On November 23, the New Hampshire Animal Rights League saved two turkeys at Charmingfare Farm from being slaughtered for Thanksgiving.
Back in October, a NHARL board member “reserved” a turkey at Charmingfare Farm. When Thanksgiving approached, there was form to complete, and customers were asked to enter the size turkey they wanted. The NHARL board member entered “0 lbs,” and included a note. She said that she’d had a “change of heart,” and asked if she could take her turkey home as a pet.
To their credit, Charmingfare Farm was willing to do it.
“We’ve never had a request like this before,” said the owner of Charmingfare Farm.
NHARL asked for two turkeys, so they would have companionship.
On pick-up day, NHARL waited in line along with all the people picking up dead birds. We conversed loudly about how excited we were to be taking our turkey home alive.
When we got to the counter, we thanked the owner and continued to draw attention to ourselves. We joked that since the Governor had not pardoned a turkey this year, we were pardoning two.
As we were led out to the barn, we heard someone in line say, “Good job,” and another remark, “Now I feel bad.”
The spared turkeys were waiting for us in a crate, right alongside folding tables lined with the bodies of their flockmates.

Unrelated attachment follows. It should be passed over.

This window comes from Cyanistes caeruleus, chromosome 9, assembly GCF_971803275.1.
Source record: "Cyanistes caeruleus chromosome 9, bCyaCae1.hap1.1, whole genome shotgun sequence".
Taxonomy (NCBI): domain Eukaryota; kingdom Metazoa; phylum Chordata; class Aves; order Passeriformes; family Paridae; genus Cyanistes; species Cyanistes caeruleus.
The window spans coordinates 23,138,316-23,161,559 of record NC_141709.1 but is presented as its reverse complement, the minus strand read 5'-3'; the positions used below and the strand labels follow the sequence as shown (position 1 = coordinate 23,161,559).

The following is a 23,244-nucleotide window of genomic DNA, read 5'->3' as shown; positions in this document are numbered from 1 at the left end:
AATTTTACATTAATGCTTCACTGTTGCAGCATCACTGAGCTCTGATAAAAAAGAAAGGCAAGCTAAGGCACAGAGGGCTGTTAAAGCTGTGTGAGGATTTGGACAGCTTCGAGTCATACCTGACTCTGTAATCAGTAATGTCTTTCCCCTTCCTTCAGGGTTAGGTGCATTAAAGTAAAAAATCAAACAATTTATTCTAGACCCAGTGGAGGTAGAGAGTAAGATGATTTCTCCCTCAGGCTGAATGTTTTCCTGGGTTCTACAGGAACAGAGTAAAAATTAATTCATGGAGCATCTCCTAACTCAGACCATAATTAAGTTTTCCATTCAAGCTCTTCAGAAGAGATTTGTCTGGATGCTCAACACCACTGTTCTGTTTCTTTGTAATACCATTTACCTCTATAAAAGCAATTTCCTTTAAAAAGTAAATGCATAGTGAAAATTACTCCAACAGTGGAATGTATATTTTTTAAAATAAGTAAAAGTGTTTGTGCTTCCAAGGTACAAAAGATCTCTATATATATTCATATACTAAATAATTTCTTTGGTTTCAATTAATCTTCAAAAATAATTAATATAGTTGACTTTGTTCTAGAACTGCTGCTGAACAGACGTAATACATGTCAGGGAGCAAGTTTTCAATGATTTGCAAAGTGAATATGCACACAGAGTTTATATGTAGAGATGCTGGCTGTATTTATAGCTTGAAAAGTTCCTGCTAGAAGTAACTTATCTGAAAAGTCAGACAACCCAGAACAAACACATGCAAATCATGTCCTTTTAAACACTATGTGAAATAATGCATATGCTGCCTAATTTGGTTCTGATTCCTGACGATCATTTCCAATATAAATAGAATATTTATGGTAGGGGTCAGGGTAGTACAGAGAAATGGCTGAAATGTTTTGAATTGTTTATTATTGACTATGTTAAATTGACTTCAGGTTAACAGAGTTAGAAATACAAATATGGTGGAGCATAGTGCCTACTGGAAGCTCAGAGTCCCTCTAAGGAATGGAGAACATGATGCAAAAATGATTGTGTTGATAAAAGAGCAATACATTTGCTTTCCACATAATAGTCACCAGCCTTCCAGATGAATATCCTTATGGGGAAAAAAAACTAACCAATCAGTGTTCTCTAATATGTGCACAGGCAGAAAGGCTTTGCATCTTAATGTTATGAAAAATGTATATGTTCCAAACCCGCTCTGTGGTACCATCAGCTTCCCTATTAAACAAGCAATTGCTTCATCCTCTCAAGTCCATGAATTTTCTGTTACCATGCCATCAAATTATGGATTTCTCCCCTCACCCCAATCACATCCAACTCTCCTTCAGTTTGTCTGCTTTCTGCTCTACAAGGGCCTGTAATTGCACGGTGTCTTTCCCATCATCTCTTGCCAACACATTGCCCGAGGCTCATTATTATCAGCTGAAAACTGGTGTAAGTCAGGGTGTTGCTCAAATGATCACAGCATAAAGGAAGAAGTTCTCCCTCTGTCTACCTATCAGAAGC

Our vehicle was strategically parked near the front door, so that when the turkeys were loaded in, it would happen in view of customers coming and going.
A curious little girl, headed to the car with her mother, wanted to see the live turkeys. We invited her to touch the turkey’s soft tail feathers. She was worried about where they were going. “We’re taking these turkeys to a sanctuary,” we said, “so they don’t have to die.”
Her mother looked on with a big smile, despite holding a shopping bag containing a dead bird.
Although Charmingfare Farm shows photos of heritage breed turkeys on their web site, the ones they sell at Thanksgiving are large-breed, “Broad-Breasted White” turkeys (referred to as “Industry” or “Commercial Turkeys”).
The plight of such turkeys includes being bred not for fitness and health, but for fast growth. Rapid growth contributes to a range of devastating health problems, especially leg and joint problems and heart failure. These turkeys aren’t designed for longevity and thus require specialized care. (The Open Sanctury Project is an excellent resource for animal care.)
The rescued turkeys are staying with a friend of NHARL’s for the near future but may go to a sanctuary if it is determined that this would be a better home.